Insmed. has filed a patent for methods of extracting neutrophil serine proteases (NSPs) from white blood cells (WBCs) in a subject using nonionic surfactants and repeated lysis cycles. The extracted NSPs can be used as biomarkers to guide the selection or adjustment of effective dosages for treating dipeptidyl peptidase 1 (DPP1)-mediated conditions with certain compounds. GlobalData’s report on Insmed gives a 360-degree view of the company including its patenting strategy. Buy the report here.

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According to GlobalData’s company profile on Insmed, Peptide pharmacophores was a key innovation area identified from patents. Insmed's grant share as of September 2023 was 51%. Grant share is based on the ratio of number of grants to total number of patents.

Extraction of neutrophil serine proteases from white blood cells

Source: United States Patent and Trademark Office (USPTO). Credit: Insmed Inc

A recently filed patent (Publication Number: US20230310453A1) describes a method for extracting neutrophil serine proteases (NSPs) from white blood cells (WBCs) obtained from a subject. The method involves contacting the sample with aqueous mediums containing nonionic surfactants to obtain cell lysates comprising NSP extracts. The method also includes separating the cell lysates from the residual WBCs to obtain separated cell lysates comprising NSP extracts. The patent claims cover various aspects of the method, including the specific concentrations and types of nonionic surfactants used, as well as the temperature and agitation methods employed during the extraction process.

The method described in the patent is intended for the extraction of NSPs, which are enzymes involved in various physiological processes, from WBCs. The method involves contacting the WBC sample with aqueous mediums containing nonionic surfactants, which help in the extraction of NSPs. The patent claims specify the concentration of the nonionic surfactants used, which should be at least 0.01% (v/v). The patent also describes different agitation methods, such as pipetting, vortexing, shaking, and stirring, that can be used during the extraction process.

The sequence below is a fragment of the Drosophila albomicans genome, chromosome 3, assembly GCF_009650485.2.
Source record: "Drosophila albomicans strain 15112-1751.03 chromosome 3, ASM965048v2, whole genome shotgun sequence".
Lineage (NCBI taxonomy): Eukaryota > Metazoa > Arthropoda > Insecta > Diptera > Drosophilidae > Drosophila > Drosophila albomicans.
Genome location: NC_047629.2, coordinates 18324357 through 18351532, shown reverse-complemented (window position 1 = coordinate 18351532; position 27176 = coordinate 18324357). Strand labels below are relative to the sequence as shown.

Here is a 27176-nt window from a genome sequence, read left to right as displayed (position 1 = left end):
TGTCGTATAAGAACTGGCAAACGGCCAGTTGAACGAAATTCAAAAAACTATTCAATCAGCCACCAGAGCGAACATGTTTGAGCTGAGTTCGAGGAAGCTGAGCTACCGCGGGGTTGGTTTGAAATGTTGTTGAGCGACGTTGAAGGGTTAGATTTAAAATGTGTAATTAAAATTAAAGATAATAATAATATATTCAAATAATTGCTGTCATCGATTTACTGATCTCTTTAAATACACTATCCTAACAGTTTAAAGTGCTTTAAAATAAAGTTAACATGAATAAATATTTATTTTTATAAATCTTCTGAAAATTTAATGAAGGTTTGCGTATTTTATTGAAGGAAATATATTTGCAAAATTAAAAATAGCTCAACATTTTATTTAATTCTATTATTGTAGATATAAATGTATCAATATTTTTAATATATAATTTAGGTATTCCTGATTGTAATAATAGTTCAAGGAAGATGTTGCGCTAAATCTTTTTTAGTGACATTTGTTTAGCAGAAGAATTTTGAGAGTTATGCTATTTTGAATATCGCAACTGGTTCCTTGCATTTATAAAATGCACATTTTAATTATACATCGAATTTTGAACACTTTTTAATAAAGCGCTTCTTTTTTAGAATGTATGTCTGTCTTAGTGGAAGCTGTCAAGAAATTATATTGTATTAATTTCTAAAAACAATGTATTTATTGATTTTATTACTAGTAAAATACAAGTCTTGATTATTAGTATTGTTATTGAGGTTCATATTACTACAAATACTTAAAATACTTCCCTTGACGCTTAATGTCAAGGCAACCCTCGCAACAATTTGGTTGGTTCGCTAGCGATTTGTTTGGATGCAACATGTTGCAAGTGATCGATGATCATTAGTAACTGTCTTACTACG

The patent claims also cover the separation of the cell lysates from the residual WBCs to obtain separated cell lysates comprising NSP extracts. The patent claims specify that the first and second separated cell lysates can be combined to provide a pooled NSP extract. The patent also describes the measurement of the concentration of active NSPs in the separated cell lysates and the pooled cell lysate.

The patent further describes the treatment of a DPP1-mediated condition in a patient using the extracted NSPs. The method involves measuring the baseline concentration of active NSPs in a sample obtained from the patient and then orally administering a pharmaceutical composition comprising a compound of formula (I) or a pharmaceutically acceptable salt thereof. The patent claims cover different dosages and administration periods for the treatment.

Overall, the patent describes a method for extracting NSPs from WBCs using specific concentrations of nonionic surfactants and specific agitation methods. The patent also covers the treatment of DPP1-mediated conditions using the extracted NSPs. However, it is important to note that the patent claims are limited to the specific details mentioned in the claims and should not be interpreted beyond the scope of the claims.

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GlobalData, the leading provider of industry intelligence, provided the underlying data, research, and analysis used to produce this article.

GlobalData Patent Analytics tracks bibliographic data, legal events data, point in time patent ownerships, and backward and forward citations from global patenting offices. Textual analysis and official patent classifications are used to group patents into key thematic areas and link them to specific companies